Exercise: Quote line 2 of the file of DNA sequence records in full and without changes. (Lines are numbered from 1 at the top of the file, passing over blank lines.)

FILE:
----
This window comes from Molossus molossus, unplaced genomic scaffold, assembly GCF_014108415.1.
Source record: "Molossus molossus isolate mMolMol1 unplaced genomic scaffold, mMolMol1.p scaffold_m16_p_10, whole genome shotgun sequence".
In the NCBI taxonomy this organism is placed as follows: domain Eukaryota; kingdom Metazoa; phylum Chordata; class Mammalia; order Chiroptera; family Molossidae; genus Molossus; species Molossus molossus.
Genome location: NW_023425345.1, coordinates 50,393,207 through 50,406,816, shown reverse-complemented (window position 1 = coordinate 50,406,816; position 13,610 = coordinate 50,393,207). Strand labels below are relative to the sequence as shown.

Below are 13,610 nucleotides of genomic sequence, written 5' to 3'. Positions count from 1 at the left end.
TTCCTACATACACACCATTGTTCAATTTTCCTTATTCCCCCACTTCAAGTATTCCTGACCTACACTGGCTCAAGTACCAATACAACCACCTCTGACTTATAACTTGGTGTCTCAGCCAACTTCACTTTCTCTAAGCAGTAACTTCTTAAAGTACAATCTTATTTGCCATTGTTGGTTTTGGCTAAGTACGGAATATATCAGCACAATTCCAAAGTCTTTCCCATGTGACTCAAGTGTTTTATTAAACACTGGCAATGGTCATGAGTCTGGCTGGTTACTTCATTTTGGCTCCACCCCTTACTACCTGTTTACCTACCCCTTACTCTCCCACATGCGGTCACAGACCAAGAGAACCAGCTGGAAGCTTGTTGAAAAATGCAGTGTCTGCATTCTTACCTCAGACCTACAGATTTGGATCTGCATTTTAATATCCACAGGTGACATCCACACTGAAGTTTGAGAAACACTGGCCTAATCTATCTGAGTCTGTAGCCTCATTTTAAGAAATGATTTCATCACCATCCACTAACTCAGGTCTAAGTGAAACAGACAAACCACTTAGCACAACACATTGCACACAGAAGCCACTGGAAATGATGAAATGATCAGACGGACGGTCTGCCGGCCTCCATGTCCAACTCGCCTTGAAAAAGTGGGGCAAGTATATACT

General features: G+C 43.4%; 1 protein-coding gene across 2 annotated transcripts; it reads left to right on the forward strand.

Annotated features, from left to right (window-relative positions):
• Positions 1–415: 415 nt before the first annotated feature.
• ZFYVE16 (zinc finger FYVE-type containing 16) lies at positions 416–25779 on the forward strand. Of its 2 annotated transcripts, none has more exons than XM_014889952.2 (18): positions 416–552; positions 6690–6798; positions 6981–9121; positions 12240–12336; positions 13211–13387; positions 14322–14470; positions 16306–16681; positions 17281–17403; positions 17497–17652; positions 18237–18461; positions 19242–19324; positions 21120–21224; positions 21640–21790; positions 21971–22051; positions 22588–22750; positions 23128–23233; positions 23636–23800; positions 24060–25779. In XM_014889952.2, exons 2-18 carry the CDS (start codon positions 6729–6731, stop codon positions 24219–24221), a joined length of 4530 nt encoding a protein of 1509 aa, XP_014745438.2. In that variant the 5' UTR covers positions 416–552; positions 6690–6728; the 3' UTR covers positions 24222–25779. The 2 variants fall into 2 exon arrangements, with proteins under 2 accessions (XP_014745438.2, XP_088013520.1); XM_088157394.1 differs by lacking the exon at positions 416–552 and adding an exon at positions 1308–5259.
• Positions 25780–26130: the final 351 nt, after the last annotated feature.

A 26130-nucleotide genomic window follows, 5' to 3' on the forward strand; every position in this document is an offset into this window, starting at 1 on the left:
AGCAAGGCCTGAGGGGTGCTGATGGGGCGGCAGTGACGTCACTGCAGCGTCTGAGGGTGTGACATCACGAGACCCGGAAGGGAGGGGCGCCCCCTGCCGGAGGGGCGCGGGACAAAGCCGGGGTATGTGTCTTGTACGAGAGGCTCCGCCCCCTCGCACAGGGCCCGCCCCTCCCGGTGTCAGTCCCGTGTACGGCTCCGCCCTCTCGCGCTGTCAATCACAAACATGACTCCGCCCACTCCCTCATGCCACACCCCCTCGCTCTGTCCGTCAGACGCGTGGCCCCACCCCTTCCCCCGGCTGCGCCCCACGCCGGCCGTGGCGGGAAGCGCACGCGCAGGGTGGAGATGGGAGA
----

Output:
Source record: "Molossus molossus isolate mMolMol1 unplaced genomic scaffold, mMolMol1.p scaffold_m16_p_10, whole genome shotgun sequence".